Only on BBC Radio 3 it seems, excellent presentation and sound, for when the music started, at 9 o’clock, BBC One, Two (signed) and News were all showing the same images (!!!), not one of them inside the Abbey for the performances, opening with John Eliot Gardiner conducting exhilarating and joyful J. S. Bach with the Monteverdi Choir & English Baroque Soloists, followed by a Bruckner motet (although when I put BBC One back on it was to find JEG conducting vigorously). Then it was Bach from the organ loft, suitably solemn, played by Matthew Jorysz. Now a switch to Antonio Pappano and the squeezed-in Coronation Orchestra (but BBC One had left, then came back; choppy coverage) for the first of King Charles’s commissions, by Judith Weir, followed by some jolly Holst (‘Jupiter’, arranged Iain Farrington), then Karl Jenkins’s piece featuring Alis Huws, the Royal Harpist, and something by Sarah Class with soprano Pretty Yende – both musically so-so – and immediately overshadowed by Walton’s stirring Crown Imperial (1937 coronation music, Boult conducting back then, and for 2023 arranged by John Rutter) and a truly lovely rendition of Vaughan Williams’s Fantasia on Greensleeves (a tune attributed to Henry VIII), although the following medley of melodies, credited to three arrangers, came across as anonymous, then a jazzy number for organ by Farrington livened things up, almost decadent in these hallowed surroundings! Patrick Doyle’s swaggering Coronation March impressed, as did a Purcell & Handel sequence, including the latter’s ‘The Arrival of the Queen of Sheba’ (Zadok the Priest was due to be performed during the Coronation itself, so too something new for Bryn Terfel, as well as commissioned scores from Andrew Lloyd Webber and Roxanna Panunik, maestros Gardiner and Pappano continuing), culminating in Elgar’s ‘Nimrod’ (arr. Farrington), movingly done. Then it was Peter Holder’s turn at the organ… the Abbey’s bells peal out, let the crowning commence…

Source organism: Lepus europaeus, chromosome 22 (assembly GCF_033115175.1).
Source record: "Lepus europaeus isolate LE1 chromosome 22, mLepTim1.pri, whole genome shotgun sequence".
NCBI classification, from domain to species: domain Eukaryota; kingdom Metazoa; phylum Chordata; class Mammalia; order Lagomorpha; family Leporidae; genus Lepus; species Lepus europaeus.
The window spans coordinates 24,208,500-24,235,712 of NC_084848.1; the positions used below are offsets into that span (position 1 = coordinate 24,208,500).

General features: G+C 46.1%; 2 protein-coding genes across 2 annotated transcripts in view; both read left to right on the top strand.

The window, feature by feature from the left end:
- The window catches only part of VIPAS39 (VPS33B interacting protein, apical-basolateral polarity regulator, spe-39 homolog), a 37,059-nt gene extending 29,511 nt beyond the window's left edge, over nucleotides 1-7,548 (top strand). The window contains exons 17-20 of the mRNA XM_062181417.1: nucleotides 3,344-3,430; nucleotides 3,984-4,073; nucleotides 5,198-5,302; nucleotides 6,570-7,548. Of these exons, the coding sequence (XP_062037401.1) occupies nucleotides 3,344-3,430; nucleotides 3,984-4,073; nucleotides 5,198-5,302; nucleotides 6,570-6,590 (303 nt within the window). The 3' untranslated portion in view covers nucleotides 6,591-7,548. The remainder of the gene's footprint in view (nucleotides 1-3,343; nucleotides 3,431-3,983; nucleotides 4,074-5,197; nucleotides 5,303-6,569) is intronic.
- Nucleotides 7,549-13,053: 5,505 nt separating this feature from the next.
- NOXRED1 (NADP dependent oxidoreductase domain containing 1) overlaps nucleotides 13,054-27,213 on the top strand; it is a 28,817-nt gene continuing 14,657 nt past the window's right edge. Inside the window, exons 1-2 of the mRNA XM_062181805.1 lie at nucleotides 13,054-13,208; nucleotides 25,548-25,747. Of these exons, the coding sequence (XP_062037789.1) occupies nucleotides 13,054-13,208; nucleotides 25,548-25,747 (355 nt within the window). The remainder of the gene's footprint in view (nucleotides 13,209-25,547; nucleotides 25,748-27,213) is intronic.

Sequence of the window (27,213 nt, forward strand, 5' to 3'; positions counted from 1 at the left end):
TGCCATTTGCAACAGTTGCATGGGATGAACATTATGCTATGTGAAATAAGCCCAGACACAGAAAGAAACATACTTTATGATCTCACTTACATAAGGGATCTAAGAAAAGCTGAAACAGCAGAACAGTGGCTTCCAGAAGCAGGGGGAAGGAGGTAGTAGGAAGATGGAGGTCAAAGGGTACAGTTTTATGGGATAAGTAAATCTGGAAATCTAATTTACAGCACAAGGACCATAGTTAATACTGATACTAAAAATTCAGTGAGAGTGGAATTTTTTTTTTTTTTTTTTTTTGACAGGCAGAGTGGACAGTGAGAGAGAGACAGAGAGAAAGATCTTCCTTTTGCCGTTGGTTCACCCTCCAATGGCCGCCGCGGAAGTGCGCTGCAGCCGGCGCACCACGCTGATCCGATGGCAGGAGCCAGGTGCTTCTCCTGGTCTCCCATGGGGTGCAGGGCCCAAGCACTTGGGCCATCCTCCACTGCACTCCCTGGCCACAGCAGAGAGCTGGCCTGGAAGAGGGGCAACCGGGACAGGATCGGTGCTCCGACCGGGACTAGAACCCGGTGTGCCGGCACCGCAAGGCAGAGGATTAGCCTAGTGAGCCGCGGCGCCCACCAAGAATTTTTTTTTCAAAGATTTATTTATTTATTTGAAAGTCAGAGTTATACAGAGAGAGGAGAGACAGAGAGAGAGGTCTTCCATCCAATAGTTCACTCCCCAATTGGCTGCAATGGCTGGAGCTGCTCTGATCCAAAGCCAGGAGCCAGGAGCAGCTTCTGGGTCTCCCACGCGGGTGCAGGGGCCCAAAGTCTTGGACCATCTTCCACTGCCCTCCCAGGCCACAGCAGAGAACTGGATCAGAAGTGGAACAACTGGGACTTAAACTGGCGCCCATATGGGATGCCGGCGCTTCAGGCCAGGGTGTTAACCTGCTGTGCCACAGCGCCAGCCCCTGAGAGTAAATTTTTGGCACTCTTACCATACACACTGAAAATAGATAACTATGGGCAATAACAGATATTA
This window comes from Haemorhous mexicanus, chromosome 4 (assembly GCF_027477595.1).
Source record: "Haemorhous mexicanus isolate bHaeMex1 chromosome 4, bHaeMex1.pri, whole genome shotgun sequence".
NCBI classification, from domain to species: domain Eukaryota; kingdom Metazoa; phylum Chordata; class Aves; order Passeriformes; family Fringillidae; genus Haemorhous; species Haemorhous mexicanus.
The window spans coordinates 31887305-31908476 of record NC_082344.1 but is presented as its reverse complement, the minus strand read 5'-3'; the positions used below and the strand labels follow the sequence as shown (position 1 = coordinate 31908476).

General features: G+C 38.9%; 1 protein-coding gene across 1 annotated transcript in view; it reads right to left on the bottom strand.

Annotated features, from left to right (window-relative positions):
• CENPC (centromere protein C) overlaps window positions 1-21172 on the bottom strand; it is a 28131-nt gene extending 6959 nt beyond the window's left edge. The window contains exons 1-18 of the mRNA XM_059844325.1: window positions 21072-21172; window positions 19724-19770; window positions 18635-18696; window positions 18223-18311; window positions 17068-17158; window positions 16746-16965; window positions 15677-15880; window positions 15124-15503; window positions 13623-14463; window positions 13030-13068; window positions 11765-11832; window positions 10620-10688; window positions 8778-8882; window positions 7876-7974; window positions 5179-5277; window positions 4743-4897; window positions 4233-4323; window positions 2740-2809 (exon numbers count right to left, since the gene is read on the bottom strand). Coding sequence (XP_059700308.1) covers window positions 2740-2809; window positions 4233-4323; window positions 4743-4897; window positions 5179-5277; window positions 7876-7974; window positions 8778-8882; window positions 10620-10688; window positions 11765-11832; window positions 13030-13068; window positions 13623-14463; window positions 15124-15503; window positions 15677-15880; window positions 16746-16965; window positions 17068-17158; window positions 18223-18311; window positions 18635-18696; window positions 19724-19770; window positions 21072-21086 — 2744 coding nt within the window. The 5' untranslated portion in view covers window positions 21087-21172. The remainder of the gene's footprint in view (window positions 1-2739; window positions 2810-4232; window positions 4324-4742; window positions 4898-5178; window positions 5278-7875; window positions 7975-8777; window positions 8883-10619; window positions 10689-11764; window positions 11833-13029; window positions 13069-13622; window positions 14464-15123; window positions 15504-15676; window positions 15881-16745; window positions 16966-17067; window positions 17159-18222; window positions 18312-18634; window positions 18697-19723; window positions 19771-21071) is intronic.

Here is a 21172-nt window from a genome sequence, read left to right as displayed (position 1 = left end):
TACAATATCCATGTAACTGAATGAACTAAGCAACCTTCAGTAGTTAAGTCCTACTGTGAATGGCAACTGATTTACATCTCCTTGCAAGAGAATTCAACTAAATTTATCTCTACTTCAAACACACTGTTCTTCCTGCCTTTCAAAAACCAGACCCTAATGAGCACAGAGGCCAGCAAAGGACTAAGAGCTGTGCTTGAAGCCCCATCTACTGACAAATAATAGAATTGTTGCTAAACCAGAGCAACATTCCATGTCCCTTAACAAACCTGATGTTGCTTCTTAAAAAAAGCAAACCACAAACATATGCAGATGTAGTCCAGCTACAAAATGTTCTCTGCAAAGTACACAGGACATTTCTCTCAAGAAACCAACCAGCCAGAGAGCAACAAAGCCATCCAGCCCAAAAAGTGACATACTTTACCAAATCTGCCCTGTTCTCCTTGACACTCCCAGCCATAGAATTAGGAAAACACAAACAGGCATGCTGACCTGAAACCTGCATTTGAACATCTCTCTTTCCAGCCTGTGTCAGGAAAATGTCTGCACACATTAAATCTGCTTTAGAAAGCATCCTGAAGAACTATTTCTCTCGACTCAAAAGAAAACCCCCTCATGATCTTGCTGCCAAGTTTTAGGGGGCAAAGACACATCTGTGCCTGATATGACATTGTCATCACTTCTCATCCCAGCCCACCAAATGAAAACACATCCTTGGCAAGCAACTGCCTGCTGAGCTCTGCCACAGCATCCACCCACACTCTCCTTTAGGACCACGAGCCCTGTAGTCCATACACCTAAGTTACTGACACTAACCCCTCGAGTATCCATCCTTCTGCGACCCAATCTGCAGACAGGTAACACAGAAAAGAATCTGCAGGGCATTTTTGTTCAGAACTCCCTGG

Robert Matthew-Walker’s editorial for the May issue of The Organ
A King is Crowned
From time immemorial, of course, music has played both a unifying and greatly significant part of the Coronation Service, and, following the traditions which have evolved in the four Coronations that have taken place since the death of Queen Victoria in 1901, prior to that on May 6th this year, the choice of music has reflected aspects of the contemporaneous musical scenes of 1902, 1911, 1937 and 1953, with new music by living composers set alongside music of earlier times – that earlier music clearly sanctioned by long usage, or which forms part of the musical understanding of many citizens, including those who are neither members of the Church of England nor indeed of any faith.